relaxation techniques which patients can be taught in
counselling.

The Calming Breath

  1. Take a deep breath, filling first your lower lungs then your upper lungs. Hold to a
    count of 3 as your heart slows.
  2. Slowly exhale, saying “relax” (or a similar word) under your breath. Let go of your
    worries.
  3. Let your muscles go limp and warm; loosen your face and jaw muscles.
  4. Remain in this “resting” position physically and mentally for a few seconds, or for
    a couple of natural breaths.

USES: Incorporate this brief experience into your daily life. Use it
six to eight times a day to reduce the build up of normal tensions.
2

An example of a relaxation technique is Brief Muscle Relaxation.

Brief Muscle Relaxation

  1. Close your eyes and sit quietly, letting go if any distracting thoughts. (20
    seconds)
  2. Bend your arms, then cross them in front of your chest. Tighten your fists, arms,
    shoulders, chest and back and lift your shoulders up to your ears, while you’re
    breathing. (10 seconds) Now relax. (15-20 seconds)
  3. Crunch your face up, wrinkle your nose, squint your eyes, purse your lips and bite
    down on your teeth. (10 seconds) Now relax. (15-20 seconds)
  4. Take a deep breath, pull in your stomach and tense your lower back. Hold your
    breath while counting to “six”. Then exhale SLOWLY. Now relax. (15-20 seconds)
  5. Extend your legs and tense them, while pointing your toes toward your head. (10
    seconds) Now relax. (15-20 seconds)
  6. Repeat steps 2-5
  7. Sit quietly, clearing your mind and focusing on your gentle breathing or on a
    pleasant scene in your mind as you invite your body to feel relaxed, warm and heavy. (1
    minute)
  8. Open your eyes, feeling refreshed and at ease.

USES: Anytime you want to release muscle tensions and quiet your
mind.
3

Often when a person is in the midst of a panic attack, the thoughts that are racing
through their mind are negative, self-critical and/or hopeless. Through
cognitive-behavioural therapy, the patient learns to recognize their negative thoughts
and then make a conscious decision to stop them. Such thoughts are often stopped with the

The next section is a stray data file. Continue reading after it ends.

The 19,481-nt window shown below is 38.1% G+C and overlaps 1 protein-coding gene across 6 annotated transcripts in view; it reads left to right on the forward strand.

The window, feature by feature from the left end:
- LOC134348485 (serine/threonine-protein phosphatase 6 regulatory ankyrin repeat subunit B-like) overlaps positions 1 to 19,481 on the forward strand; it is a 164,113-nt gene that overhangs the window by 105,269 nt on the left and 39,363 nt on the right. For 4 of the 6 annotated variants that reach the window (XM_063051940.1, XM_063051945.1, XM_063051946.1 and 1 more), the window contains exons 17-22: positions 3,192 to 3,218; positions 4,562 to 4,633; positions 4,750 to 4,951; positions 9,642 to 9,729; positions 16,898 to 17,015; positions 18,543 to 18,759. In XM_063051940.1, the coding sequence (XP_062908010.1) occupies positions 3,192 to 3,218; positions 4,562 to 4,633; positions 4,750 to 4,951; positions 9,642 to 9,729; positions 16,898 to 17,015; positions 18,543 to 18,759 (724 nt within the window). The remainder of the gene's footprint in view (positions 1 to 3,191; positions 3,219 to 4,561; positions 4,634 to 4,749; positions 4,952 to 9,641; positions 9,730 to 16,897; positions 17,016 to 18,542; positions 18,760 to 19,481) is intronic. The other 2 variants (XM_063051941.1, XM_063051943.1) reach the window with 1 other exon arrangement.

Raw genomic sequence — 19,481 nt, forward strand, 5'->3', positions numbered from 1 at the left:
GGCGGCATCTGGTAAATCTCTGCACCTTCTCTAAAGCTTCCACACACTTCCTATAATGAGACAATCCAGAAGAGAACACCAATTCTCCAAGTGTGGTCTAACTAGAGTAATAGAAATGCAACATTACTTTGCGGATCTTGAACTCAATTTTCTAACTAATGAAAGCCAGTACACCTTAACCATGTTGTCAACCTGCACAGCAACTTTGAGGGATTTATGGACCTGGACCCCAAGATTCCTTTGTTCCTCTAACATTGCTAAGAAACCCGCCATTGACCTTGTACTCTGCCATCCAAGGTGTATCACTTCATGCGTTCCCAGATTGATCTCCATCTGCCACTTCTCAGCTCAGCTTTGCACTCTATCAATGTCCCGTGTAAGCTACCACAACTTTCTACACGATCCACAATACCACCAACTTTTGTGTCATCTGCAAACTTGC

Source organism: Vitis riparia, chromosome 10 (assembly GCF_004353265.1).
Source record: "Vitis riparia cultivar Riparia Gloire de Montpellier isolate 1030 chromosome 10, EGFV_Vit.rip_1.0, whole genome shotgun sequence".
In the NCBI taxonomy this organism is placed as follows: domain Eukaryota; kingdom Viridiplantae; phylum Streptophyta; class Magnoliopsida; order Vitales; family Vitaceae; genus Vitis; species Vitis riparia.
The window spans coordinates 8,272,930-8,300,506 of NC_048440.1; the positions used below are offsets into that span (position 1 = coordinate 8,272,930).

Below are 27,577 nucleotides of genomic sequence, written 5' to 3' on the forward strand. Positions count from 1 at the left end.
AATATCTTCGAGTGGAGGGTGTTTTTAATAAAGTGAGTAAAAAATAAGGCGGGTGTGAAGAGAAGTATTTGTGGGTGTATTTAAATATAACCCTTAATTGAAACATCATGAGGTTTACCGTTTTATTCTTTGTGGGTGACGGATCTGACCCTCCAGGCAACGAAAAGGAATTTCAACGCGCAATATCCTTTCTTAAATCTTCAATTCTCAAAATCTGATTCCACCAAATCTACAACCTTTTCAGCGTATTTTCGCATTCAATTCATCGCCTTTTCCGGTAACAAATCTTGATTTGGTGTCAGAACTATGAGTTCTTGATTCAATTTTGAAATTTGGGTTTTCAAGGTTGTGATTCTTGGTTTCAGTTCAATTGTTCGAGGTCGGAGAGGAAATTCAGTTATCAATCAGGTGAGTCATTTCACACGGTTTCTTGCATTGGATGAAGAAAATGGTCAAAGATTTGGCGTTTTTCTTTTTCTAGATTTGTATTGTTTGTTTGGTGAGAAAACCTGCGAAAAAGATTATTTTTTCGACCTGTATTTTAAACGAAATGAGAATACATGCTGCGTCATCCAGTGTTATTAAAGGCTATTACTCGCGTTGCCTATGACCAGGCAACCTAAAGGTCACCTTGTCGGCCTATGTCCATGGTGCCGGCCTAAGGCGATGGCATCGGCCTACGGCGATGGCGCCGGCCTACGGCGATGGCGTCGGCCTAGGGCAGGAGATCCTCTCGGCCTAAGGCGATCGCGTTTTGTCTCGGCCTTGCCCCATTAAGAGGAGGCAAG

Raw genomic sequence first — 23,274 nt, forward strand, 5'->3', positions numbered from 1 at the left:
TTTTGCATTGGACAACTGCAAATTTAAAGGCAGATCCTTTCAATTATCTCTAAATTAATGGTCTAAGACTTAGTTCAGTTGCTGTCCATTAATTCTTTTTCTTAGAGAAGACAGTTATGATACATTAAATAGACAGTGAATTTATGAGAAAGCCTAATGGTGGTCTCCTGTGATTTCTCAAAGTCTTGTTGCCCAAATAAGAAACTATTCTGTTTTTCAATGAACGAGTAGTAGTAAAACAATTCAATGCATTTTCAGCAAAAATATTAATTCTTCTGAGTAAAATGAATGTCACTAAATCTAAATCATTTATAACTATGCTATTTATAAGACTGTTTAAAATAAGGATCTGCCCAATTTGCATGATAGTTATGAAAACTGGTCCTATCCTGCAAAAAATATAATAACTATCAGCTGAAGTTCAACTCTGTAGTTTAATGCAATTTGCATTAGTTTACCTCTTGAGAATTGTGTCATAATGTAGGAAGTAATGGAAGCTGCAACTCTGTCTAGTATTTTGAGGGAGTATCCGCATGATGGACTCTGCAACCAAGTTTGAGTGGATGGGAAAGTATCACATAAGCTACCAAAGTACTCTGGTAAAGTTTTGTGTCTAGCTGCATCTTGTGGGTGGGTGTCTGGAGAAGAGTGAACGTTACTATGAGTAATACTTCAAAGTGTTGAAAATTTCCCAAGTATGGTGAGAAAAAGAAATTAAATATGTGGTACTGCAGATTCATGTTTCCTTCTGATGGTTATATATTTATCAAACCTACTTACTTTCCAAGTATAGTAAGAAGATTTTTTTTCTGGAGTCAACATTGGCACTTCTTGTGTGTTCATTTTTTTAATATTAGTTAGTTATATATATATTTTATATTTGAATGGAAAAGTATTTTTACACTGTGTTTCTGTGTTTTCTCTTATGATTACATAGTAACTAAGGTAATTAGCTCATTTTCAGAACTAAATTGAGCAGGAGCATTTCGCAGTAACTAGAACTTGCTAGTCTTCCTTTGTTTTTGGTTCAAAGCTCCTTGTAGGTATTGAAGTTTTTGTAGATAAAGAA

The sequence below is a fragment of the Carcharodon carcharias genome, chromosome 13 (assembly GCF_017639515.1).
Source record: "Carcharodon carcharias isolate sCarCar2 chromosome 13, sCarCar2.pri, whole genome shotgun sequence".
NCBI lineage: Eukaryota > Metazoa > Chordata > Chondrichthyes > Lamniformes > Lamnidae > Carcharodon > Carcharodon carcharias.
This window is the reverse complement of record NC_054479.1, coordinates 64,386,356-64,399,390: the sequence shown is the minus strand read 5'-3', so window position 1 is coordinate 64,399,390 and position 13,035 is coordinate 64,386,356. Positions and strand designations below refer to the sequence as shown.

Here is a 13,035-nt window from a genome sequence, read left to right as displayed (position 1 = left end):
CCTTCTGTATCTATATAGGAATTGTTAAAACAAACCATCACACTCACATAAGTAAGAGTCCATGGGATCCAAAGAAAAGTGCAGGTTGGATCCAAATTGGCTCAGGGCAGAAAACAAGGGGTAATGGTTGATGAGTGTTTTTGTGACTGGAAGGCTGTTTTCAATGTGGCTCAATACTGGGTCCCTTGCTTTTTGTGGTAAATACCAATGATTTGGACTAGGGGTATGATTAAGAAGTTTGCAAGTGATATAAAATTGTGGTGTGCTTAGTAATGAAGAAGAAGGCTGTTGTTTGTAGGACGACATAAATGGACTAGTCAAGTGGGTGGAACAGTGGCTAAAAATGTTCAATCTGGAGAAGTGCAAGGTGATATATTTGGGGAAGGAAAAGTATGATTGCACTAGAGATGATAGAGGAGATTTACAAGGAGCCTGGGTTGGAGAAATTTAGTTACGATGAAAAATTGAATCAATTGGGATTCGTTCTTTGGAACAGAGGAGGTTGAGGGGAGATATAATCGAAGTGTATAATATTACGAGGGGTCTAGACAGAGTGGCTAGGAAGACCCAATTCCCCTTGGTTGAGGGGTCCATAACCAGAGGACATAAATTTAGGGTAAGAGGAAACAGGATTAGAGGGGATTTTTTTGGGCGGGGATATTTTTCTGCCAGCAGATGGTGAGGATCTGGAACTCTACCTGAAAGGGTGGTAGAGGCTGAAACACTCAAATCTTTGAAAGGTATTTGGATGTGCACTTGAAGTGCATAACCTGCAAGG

use of “self-talk” and supportive comments.

Supportive Comments

  • It’s o.k. to take a chance here; this is a place to practice my
    skills.
  • I can be a little anxious and still perform my task.
  • I don’t have to let these feelings stop me.
  • I can handle these symptoms.
  • I am free to come and go according to my comfort.
  • I always have options, no matter what.
  • This is not an emergency; I can think about what I need.
  • I can be relaxed and in control at the same time.
  • It’s o.k. to feel safe here.
  • I deserve to feel comfortable here.
  • I can slow down and think.
  • I can trust my body.

USES: Whenever you are feeling anxious or panicky.
4



Lastly, a final example of a relaxation technique taught to patients in counselling is
meditation.

Meditation

  1. Find a quiet spot
  2. Sit in a comfortable position and focus on a single object. Then close your eyes.
    Clear your mind of everything but that one object.
  3. Begin to breathe in slowly through your nose and mouth. When your lungs are full,
    hold your breath for a count of 3. Slowly exhale.
  4. Repeat at least 5 times.

Panic disorder is frequently underdiagnosed in clinical practice. However, when
diagnosed correctly, panic disorders are extremely treatable. With the right use of
medications and/or therapy, panic attacks and anxiety can be reduced substantially and in
a large majority of patients, can be eliminated altogether in just a matter of weeks.

Getting help is easy! Take the first step and call to book your first appointment now! Call Susan! Take a minute and visit our store to find downloads that are sure to provide you with strategies and tools that will move you towards a happier and healthier lifestyle! Visit Store Now!